The last flying Vulcan XH558 took to the air on first day of the Cotwold Airshow on 18 and 19 June at Kemble airfield near Swindon and will appear at Royal International Air Tattoo at Fairford on 16 and 17 July.
You could win the lavishly illustrated book detailing XH558’s fifty years in the air.
We have three copies to give away, personally signed by 1982 Falklands hero Black Buck 1, squadron leader Martin Withers who won the Distinguished Flying Cross for his marathon flight in Vulcan XM607 and successful bombing of the runway at Port Stanley. Martin is now chief pilot with Vulcan to the Sky Trust.
The winners will be the entrants who submit the most dramatic image of the Vulcan flying at Kemble or at Fairford.
The last all-British designed and built military aircraft was on around-the-clock standby to drop the atomic bomb on the Soviet Union during the east-west stand-off in the 1960s and 70s.
XH558, built in 1960 and restored between 2005 and 2007, was maintained over the winter by experts at RAF Lyneham. However the charity that keeps the aircraft in the air needs to raise millions of pounds annually to cover running costs.
Other highlights at the show will include a Hawker Hunter formation flypast. The event celebrates the 75th anniversary of the first flight of the Supermarine Spitfire and at least three Spitfires will be present to celebrate this achievement.
Kemble was once home base for the RAF Red Arrows and they will be putting on their spectacular display over the crowds. Tickets are priced at £19.50 for adults, £25 on the day, £5 for children aged six to 16, while under fives will be admitted free. Grandstand tickets are an extra £18.
Tickets are available from www.cotswoldairshow.com and from Swindon information centre in Regent Street.
Wonderfully-illustrated new book celebrates 50 years of XH558, the last flying Vulcan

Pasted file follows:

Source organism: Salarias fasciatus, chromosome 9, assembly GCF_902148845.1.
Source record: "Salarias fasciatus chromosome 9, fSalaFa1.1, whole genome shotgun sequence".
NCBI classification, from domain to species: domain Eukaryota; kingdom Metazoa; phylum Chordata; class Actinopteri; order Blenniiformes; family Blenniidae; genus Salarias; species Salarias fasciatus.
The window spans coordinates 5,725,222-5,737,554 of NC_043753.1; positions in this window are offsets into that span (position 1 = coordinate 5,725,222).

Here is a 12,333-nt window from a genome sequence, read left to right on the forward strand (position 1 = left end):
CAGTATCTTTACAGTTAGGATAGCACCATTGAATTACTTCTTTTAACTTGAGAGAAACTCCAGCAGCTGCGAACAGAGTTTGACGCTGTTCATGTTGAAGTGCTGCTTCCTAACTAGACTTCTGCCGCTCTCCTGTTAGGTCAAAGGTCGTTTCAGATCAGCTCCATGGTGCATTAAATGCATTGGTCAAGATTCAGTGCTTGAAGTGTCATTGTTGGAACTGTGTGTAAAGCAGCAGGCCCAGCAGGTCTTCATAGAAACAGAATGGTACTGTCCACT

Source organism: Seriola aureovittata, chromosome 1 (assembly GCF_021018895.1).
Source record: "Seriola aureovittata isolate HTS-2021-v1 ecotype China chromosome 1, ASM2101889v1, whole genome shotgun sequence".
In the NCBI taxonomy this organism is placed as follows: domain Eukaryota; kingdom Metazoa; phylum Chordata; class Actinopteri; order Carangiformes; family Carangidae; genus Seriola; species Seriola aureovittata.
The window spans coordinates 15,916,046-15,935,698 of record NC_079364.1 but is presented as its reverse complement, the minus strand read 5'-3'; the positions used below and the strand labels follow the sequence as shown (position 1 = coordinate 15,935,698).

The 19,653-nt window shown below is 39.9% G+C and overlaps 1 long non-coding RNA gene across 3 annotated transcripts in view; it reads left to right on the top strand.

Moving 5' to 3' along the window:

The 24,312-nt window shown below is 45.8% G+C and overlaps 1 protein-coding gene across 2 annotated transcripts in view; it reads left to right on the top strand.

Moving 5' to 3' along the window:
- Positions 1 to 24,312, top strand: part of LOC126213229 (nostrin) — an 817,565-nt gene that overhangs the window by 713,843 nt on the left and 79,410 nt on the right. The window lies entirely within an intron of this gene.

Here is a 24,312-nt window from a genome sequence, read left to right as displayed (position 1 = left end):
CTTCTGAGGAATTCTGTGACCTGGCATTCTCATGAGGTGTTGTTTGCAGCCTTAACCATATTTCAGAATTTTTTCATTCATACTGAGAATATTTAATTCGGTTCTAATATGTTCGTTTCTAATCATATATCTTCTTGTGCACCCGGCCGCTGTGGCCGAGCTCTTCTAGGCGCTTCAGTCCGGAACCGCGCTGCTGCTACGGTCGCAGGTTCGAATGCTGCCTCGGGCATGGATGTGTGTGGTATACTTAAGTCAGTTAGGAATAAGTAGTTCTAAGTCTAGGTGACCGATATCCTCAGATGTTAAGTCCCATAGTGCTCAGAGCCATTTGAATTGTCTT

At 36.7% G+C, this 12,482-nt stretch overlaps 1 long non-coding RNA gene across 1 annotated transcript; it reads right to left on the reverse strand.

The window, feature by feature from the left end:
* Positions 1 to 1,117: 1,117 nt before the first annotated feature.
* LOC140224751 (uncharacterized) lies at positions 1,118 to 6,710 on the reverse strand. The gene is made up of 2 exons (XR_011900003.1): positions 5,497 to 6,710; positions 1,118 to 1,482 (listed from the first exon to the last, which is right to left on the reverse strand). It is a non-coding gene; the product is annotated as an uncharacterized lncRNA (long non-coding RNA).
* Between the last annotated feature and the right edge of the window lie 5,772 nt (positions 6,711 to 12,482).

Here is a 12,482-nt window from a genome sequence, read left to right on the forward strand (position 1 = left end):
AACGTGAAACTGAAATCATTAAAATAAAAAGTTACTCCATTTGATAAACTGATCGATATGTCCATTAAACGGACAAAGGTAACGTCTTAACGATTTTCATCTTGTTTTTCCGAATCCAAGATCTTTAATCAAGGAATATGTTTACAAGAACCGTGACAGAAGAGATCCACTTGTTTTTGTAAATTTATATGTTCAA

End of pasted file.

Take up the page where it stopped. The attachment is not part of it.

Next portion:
All profits go to support XH558 in her biggest flying season ever.
The history of one of the world’s most popular aircraft, XH558 the last flying Vulcan, is celebrated in a lavishly-illustrated new book published to celebrate her 50th year.
Researched and written by the Vulcan to the Sky Trust, 50 Years of Vulcan XH558 uncovers her history from construction, through all her many roles, her retirement from RAF service and eventual restoration to flight.
Printed on art-quality paper, it is packed with rare photographs and fascinating facts, culminating in the nail-biting story of her restoration and an insight into the challenges of returning one of Britain’s greatest aircraft to the skies.
There are anecdotes from the pilots who fly her and the engineers who care for her, with first-hand accounts of some of the most dramatic periods in history and the critical role of the Vulcan type.
Squadron Leader Martin Withers DFC delivers one of the most dramatic stories, documenting the bombing of the Port Stanley airstrip during the Falklands conflict complete with an insight into the incredible logistics and planning that made it possible.
XH558 spent last winter at RAF Lyneham undergoing its annual maintenance programme and airworthiness checks for the 2011 flying season, subject to funding being raised to keep the aircraft in the air.
“From the first designs through to flying her today, it’s a story of British endeavour that we hope will inspire future generations of engineers and aviators,” says Vulcan to the Sky Trust chief executive officer Dr Robert Pleming. “Carefully-researched content, gorgeous photography and outstanding design make this a really lovely item and a wonderful addition to any library.”
The book is available for £24 (including post and packing) from the Vulcan To The Sky Trust website and all proceeds will go towards helping the last flying Vulcan reach the 2011 display season with stable finances.
£350,000 is needed by the end of May, of which just £120,000 has so far been raised.Operating the last flying Vulcan, to aviation safety standards that are amongst the highest in the world, costs around £2million a year, almost all of which is generously donated by the public or earned from the Trust’s growing commercial activities.
To purchase the 50th Anniversary Book, please click here: http://www.vulcantotheskystore.co.uk/product/XH558_50th_ANNIVERSARY_BOOK_50thBOOK.